“Jesus Fights Bad Guys Daddy”

IMG_6616The other day I saw Asher drawing intently. He was just really going at it and was so excited. And he said “Look Daddy, look at what I drawed”. I asked him what it was and he said, “It’s Jesus! He’s ALIVE Daddy! He’s Alive!!”

I thought that it was really very cool that he knew that Jesus was alive. I felt like…well that I was a good dad and even better pastor. And then I asked him what was happening on the other part of the page and he said, “Daddy those are the bad guys, Jesus is getting them.”

“Oh” I said, “Jesus is fighting and getting all the bad guys?” And he looks at me seriously and says, “Yep daddy, Jesus is getting the bad guys.”

I thought to myself that maybe I wasn’t as great a dad/pastor as I thought. Because Asher is all boy and is always turning things into weapons (like tape measures) and batarangs (like hangers). He’s always dancing around being a ninja, a knight, or an angry bird. He loves to wrestle, and I thought this was all just influencing his thoughts about Jesus.

Until of course I realized that Asher is right: Jesus does fight the bad guys.

Sometimes when we think of Jesus we just think he is all “nice, meek, and mild”. We hear that Jesus is love (which is true) but then think Jesus is passive (not true). We imagine Jesus just being a really nice person who lets us do whatever we want, smiling all the time. But that’s not really the picture that the Bible paints of Jesus. Yes Jesus is love incarnate, but love isn’t passive. Love actively stands against injustice, love actively stands up for the hurting, love doesn’t let the status quo reign. The cross is the supreme self revelation of God – revealing God to be self-sacrificial love. But the cross is also the place where Jesus does fight the bad guys of sin, death, darkness, injustice, and evil.

So while I don’t want to read too much into a 3 year old’s drawing of spots, and red marker – I think Asher is on to something. Jesus is love, but Jesus is also a protector. Jesus is also a savior from evil and injustice. Jesus does fight the bad guys, not in the way we would with violence and retribution, but he does fight the bad guys none-the-less.

Of course Asher probably wasn’t thinking about how Jesus fights the bad guys with non-retributive love and self-sacrifice when he drew his picture…but either way he is on the right path.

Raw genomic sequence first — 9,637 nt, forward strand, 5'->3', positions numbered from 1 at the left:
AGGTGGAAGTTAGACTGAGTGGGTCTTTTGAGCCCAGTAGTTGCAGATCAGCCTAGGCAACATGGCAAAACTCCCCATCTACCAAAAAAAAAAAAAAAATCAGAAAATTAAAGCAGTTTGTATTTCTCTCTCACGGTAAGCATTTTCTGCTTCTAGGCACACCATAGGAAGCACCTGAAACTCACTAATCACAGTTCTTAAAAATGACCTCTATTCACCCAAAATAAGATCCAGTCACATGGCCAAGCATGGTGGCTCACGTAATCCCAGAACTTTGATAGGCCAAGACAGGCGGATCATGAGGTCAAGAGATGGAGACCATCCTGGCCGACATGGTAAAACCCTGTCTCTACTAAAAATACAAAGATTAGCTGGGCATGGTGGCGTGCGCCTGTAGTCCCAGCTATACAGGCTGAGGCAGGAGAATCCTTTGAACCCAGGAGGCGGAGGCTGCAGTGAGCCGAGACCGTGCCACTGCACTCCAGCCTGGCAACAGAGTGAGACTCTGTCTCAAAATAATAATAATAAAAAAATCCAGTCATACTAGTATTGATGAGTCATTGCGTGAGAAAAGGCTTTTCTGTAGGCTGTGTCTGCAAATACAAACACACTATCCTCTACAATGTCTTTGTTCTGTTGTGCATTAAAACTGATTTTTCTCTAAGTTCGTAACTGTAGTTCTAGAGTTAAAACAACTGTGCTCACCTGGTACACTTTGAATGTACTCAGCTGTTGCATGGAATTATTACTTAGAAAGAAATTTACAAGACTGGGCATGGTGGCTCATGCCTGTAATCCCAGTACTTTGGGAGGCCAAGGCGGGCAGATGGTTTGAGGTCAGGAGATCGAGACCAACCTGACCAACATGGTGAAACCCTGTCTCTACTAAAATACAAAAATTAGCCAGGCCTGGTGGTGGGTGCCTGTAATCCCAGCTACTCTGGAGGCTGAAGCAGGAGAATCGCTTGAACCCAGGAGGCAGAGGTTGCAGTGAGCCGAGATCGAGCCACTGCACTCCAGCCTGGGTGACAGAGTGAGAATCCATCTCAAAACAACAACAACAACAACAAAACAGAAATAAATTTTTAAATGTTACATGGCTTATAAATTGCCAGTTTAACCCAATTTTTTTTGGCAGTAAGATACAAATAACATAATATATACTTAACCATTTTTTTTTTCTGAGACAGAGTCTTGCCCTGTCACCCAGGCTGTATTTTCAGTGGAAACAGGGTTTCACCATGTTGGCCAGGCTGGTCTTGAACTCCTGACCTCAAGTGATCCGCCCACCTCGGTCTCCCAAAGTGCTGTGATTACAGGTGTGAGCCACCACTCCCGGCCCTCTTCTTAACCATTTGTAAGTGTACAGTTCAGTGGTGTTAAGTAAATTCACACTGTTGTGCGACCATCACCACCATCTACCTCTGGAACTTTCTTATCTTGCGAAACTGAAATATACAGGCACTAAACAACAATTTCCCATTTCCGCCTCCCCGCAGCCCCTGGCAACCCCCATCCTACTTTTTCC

On that day Asher reminding  me about an important part of who Jesus is: getting the bad guys. So today if you are struggling in a tough part, Asher would want to remind you that Jesus is with you, standing up for you, and standing against the dark. I think that’s a good reminder.

A Christian is less about avoiding sin, than actively doing God’s will

1224442_75255610I want to think a little bit about a quote from Bonhoeffer. Its really deep – okay most of what he writes is deep. But this one quote gets me every time. He says this:

Being a Christian is less about cautiously avoiding sin than about courageously and actively doing God’s will.

And I think that is so true. The reason that I don’t think that “sheltering” or “Christian Bubble” thinking or practice works is because the focus is off. In those paradigms the focus is to avoid sin, to stay safe, to be cautious, and only to be involved with things that are “approved” (by whomever has the authority). And please hear me clearly, I’m certainly not against avoiding sin or avoiding dangerous or compromising situations. My issue is with the central focus. 

In the “sheltering” or “Christian Bubble” thinking the central focus is actually sin. Sure the focus is avoiding sin, but the focus is still sin. The entire paradigm is driven by fear (don’t fall into sin) negativity (don’t don’t don’t) and staying “safe”. And this is Bonhoeffer’s point. The central activity of being a Christian isn’t what you are again, staying safe, or of fear of the world.

The central mark of being a Christian is courageously following God.

Focusing on following God needs to be the central defining aspect of a Christians life. And yes that entails avoiding sin, and compromising situations but those are secondary to the primary Christian calling: courageously following Christ.

My point is that Bonhoeffer is right. The focus of Christianity isn’t just about avoiding sin, but courageously doing God’s calling. Christianity isn’t best thought of as a retreat, or evacuation from the world, or a refuge from the world; it is best thought of as an adventure in partnering with God to save the world.